WHEN HERB CURTIS published his first novel (The Americans Are Coming, 1989), set in the Miramichi, the Halifax Daily News compared him with Garrison Keillor and Mark Twain. Now, with the publication of The Last Tasmanian (Goose Lane 291 pages, $14.95 paper), I wouldn't quibble if The News decided to compare him with Charles Dickens. Quite simply, this is a wonderful book. It has everything that anyone in search of a splendid read could possibly want: humour, pathos, love, death, birth, despair, lust, hate, and even idleness, that seventh "deadly sin ... [which] ... tempts you to experiment with the other six." It's also written with unaffected charm and a practised ear for the distinctive patterns of individual speech, so that no matter how many characters inhabit Curtis's mythical landscape the reader soon grasps the particularities each one.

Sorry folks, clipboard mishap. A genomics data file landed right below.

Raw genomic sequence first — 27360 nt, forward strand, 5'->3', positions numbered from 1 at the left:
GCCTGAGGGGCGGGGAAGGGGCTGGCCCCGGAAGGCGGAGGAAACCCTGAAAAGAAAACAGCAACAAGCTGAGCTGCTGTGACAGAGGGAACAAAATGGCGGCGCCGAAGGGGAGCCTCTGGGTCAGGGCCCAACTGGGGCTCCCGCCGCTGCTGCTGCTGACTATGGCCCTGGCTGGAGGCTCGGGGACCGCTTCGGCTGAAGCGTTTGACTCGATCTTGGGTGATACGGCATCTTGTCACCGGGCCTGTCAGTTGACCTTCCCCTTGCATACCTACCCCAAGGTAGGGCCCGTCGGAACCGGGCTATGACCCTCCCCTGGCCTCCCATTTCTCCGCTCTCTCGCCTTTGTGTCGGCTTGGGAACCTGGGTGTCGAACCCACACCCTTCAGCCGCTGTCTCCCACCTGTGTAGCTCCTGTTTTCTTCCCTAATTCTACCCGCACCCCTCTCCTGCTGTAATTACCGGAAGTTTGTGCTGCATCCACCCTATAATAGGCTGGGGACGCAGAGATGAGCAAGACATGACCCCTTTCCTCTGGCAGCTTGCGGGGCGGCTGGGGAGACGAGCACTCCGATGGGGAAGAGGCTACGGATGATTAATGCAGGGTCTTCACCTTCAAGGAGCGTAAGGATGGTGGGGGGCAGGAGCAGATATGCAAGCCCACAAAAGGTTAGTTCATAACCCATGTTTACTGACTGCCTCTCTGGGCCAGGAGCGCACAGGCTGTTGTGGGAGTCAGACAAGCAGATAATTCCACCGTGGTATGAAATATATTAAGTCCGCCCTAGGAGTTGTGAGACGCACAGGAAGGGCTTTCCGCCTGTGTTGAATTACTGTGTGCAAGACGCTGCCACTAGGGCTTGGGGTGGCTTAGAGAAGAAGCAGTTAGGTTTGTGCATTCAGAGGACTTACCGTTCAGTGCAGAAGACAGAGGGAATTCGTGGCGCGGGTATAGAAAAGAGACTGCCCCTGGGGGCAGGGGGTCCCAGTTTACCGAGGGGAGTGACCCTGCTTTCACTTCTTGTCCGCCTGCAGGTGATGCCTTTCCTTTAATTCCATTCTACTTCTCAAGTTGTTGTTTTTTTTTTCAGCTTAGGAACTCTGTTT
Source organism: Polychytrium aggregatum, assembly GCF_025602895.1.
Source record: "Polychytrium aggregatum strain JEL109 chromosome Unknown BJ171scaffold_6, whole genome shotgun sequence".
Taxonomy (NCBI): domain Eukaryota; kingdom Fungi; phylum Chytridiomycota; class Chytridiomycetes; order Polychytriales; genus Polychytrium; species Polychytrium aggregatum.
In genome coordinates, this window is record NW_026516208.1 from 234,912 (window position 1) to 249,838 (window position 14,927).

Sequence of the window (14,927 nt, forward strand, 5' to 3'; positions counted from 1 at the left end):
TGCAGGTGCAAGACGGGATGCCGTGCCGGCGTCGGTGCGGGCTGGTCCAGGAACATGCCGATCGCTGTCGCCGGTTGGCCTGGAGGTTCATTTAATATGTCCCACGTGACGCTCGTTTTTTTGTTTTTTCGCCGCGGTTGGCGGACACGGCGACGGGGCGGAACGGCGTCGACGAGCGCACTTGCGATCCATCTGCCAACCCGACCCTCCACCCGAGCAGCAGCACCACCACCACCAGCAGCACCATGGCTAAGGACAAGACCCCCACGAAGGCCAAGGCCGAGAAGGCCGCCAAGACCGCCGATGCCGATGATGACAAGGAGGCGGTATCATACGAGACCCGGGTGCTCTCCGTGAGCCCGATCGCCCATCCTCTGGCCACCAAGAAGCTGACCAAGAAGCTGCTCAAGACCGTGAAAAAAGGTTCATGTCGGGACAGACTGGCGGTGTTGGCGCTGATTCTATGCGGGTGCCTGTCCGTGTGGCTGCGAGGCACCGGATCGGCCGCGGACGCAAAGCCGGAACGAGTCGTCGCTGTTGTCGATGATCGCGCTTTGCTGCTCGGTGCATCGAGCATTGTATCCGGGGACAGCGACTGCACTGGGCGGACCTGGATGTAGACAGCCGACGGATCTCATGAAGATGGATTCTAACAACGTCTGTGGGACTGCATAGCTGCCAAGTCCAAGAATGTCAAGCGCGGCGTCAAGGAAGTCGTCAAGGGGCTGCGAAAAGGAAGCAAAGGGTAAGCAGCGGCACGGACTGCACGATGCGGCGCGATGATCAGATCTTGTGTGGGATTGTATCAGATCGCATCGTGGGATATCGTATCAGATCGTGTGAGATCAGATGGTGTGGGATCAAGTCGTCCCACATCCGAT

Curtis's achievement in this novel is all the more impressive because he does not present it as the "star turn" that in fact it is. In his hands, this story of the people of the Miramichi takes on the archetypal meaning of the story of the aborigines of Tasmania, described thus by one of his characters: "I remember the story ... it was about a people, a race of people like no other race on earth ... They lived on an island called Tasmania ... till the whites came..."
So The Last Tasmanian offers more than exceptional entertainment. It's a fable for our time, and its message affects the susceptible Canadian reader the way the word "school" affected Curtis's teenaged hero: it "lodged in ... [his] ... solar plexus like a potato."